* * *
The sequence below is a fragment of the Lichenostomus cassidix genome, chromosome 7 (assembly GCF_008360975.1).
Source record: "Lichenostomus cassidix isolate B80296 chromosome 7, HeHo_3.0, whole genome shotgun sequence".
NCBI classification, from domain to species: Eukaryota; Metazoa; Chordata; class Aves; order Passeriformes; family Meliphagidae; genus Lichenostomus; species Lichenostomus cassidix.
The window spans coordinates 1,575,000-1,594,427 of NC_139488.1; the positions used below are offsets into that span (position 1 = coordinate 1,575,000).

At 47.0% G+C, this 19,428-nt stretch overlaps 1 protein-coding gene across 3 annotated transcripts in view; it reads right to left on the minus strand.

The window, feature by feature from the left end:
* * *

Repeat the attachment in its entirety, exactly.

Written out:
The sequence below is a fragment of the Lichenostomus cassidix genome, chromosome 7 (assembly GCF_008360975.1).
Source record: "Lichenostomus cassidix isolate B80296 chromosome 7, HeHo_3.0, whole genome shotgun sequence".
NCBI classification, from domain to species: Eukaryota; Metazoa; Chordata; class Aves; order Passeriformes; family Meliphagidae; genus Lichenostomus; species Lichenostomus cassidix.
The window spans coordinates 1,575,000-1,594,427 of NC_139488.1; the positions used below are offsets into that span (position 1 = coordinate 1,575,000).

At 47.0% G+C, this 19,428-nt stretch overlaps 1 protein-coding gene across 3 annotated transcripts in view; it reads right to left on the minus strand.

The window, feature by feature from the left end: